How Bachmann did at last night's Republican debate

Bachmann took the opportunity to announce her candidacy to the nation.

Bachmann took the opportunity to announce her candidacy to the nation.

Michele Bachmann appeared to be glowing at the beginning of last night's Republican debate in New Hampshire, and it didn't take long for us to find out why. Bachmann skipped the first question posed to her by stealing the thunder of the entire room.

"I just want to make an announcement here for you, John, on CNN tonight," she said. "I filed today my paperwork to seek the office of the presidency of the United States today, and I'll very soon be making my formal announcement."

The declaration was received with booming applause, which pretty much set the tone for the night. Throughout the debate, a polished, clearly well-prepared Bachmann appeared to consistently impress the audience and political pundits.


We had thought everyone pretty much knew her by now, but analysts were calling the debate Bachmann's introduction to the country. And she nailed it. An instant CNN poll gave Bachmann second place, losing only to Mitt Romney.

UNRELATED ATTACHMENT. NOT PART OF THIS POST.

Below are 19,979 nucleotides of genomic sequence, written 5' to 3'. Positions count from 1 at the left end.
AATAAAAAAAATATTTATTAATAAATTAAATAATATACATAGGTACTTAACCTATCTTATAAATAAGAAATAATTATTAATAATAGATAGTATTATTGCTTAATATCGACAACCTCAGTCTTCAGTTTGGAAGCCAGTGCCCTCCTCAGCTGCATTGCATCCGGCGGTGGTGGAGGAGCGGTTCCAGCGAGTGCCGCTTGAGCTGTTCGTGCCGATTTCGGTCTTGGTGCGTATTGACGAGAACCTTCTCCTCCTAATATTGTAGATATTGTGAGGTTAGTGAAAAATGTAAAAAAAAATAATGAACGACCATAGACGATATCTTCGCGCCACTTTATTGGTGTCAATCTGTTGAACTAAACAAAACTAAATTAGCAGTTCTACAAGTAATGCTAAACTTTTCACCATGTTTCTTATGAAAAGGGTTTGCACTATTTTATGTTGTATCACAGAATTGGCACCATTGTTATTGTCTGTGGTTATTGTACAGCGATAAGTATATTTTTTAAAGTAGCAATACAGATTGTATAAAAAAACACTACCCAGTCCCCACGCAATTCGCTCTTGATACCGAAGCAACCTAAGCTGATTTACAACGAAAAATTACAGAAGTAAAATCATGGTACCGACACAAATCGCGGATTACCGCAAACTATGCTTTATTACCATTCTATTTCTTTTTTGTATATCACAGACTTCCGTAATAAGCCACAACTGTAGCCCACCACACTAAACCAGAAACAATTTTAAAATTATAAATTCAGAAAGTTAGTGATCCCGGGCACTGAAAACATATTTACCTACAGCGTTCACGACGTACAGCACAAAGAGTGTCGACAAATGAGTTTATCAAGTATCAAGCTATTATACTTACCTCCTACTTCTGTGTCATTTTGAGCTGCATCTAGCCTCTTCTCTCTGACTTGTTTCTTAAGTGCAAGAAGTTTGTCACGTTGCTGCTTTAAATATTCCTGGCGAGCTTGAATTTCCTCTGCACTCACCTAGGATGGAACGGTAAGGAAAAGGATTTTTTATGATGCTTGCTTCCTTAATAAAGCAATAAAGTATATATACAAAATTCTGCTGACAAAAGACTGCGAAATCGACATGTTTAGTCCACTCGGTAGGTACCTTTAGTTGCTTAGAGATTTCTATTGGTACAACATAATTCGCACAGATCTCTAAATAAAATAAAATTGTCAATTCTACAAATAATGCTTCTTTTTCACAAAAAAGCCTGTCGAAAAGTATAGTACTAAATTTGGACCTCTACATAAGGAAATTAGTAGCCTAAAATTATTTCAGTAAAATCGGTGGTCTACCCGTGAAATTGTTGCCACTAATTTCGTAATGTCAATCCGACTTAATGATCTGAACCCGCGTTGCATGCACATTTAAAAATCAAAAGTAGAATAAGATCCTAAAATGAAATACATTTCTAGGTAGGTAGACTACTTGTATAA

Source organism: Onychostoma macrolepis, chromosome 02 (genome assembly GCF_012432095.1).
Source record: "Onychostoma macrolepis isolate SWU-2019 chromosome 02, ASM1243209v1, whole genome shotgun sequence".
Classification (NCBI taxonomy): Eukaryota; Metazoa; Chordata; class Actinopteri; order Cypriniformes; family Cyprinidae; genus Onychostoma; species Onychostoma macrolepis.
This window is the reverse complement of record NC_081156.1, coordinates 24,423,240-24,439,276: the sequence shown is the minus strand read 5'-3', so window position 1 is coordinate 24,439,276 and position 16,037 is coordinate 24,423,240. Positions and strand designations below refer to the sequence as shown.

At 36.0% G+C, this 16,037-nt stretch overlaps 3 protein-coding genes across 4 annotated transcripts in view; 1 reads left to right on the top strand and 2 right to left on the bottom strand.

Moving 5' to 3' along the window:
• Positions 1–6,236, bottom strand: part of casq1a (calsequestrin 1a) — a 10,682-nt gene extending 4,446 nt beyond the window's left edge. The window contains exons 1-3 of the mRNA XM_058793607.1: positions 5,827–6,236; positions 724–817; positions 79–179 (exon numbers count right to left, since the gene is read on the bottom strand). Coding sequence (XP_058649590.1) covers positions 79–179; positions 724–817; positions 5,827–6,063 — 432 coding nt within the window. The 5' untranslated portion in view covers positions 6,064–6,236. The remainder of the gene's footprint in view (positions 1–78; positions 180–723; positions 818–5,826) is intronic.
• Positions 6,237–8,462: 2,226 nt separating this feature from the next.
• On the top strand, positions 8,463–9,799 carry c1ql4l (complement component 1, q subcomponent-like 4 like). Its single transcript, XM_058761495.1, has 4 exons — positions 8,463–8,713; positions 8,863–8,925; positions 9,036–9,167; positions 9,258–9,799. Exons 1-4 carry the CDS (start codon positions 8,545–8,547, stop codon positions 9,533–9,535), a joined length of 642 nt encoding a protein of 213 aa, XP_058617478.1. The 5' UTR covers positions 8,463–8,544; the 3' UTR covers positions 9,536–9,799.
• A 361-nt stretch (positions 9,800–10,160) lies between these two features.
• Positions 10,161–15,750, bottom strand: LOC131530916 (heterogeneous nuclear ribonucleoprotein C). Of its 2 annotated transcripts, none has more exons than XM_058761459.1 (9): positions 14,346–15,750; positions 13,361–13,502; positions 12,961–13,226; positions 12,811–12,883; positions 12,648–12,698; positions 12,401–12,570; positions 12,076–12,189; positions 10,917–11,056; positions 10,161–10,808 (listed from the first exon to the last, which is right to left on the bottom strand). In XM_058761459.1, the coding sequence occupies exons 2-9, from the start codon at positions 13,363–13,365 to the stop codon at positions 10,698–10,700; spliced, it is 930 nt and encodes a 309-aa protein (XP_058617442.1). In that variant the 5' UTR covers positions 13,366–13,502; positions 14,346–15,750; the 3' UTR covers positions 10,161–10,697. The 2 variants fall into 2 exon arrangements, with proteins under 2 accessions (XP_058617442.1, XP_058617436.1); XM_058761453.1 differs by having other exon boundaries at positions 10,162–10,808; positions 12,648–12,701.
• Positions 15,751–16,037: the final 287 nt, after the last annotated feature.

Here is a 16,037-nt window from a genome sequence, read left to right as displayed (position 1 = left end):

Bachmann earned her second round of applause when asked about whether the Tea Party alienates less extreme Republicans.

She asserted that the Tea Party wasn't actually so extreme, but merely a group of disenchanted Democrats, independents, and non-political types who "simply want to take the country back."


Bachmann's definition doesn't exactly jive with the statistics. A 2010 poll found that most Tea Partiers are in fact rich, white males who share a similar "very conservative" ideology. Nonetheless, it was good enough fodder to spin into a jab at Obama.

"We need everyone to come together, because we're going to win," Bachmann declared. "Make no mistake about it. I'm going to announce tonight: President Obama is a one-term president!"

Not a bad way to win over the audience of a Republican debate.

During the second half of the evening, Bachmann made a little less noise, but stayed on key. One question that likely resonated with Minnesota voters was whether she would try to overturn same-sex marriage laws in New Hampshire.

Bachmann said--unsurprisingly--she believed that marriage was the bond between a man and a woman. But she followed by tactfully explaining she doesn't think the role of a president is to interfere with state law. This earned her yet another hardy round of applause.

A few minutes later, she hedged slightly, adding she did support the constitutional amendment to ban gay marriage.

All told, Bachmann managed to avoid the oft-extreme rhetoric that has contributed to her celebrity. Let's see if she can keep it up.

Previous Bachmann Coverage: